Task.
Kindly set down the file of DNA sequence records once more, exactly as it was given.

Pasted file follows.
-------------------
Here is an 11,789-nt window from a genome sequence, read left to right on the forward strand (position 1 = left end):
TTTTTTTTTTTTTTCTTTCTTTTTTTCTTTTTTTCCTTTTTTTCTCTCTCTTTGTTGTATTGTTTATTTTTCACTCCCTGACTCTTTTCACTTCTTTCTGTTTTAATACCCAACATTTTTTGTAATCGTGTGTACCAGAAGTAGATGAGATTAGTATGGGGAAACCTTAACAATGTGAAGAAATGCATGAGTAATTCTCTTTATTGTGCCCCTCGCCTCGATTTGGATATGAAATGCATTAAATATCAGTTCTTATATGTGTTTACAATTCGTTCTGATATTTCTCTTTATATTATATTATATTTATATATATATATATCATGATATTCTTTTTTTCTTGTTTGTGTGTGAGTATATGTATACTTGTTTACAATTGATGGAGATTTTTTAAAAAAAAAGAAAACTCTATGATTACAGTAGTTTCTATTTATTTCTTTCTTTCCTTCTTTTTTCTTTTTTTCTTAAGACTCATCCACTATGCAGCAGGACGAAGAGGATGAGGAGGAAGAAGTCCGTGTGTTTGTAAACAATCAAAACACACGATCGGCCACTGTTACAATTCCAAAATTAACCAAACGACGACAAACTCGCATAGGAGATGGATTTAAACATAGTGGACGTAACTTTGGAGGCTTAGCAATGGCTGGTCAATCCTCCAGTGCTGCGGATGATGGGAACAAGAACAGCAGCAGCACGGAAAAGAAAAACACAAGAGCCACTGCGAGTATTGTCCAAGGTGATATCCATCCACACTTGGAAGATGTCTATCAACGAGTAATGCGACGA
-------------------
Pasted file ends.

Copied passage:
Here is an 11,789-nt window from a genome sequence, read left to right on the forward strand (position 1 = left end):
TTTTTTTTTTTTTTCTTTCTTTTTTTCTTTTTTTCCTTTTTTTCTCTCTCTTTGTTGTATTGTTTATTTTTCACTCCCTGACTCTTTTCACTTCTTTCTGTTTTAATACCCAACATTTTTTGTAATCGTGTGTACCAGAAGTAGATGAGATTAGTATGGGGAAACCTTAACAATGTGAAGAAATGCATGAGTAATTCTCTTTATTGTGCCCCTCGCCTCGATTTGGATATGAAATGCATTAAATATCAGTTCTTATATGTGTTTACAATTCGTTCTGATATTTCTCTTTATATTATATTATATTTATATATATATATATCATGATATTCTTTTTTTCTTGTTTGTGTGTGAGTATATGTATACTTGTTTACAATTGATGGAGATTTTTTAAAAAAAAAGAAAACTCTATGATTACAGTAGTTTCTATTTATTTCTTTCTTTCCTTCTTTTTTCTTTTTTTCTTAAGACTCATCCACTATGCAGCAGGACGAAGAGGATGAGGAGGAAGAAGTCCGTGTGTTTGTAAACAATCAAAACACACGATCGGCCACTGTTACAATTCCAAAATTAACCAAACGACGACAAACTCGCATAGGAGATGGATTTAAACATAGTGGACGTAACTTTGGAGGCTTAGCAATGGCTGGTCAATCCTCCAGTGCTGCGGATGATGGGAACAAGAACAGCAGCAGCACGGAAAAGAAAAACACAAGAGCCACTGCGAGTATTGTCCAAGGTGATATCCATCCACACTTGGAAGATGTCTATCAACGAGTAATGCGACGA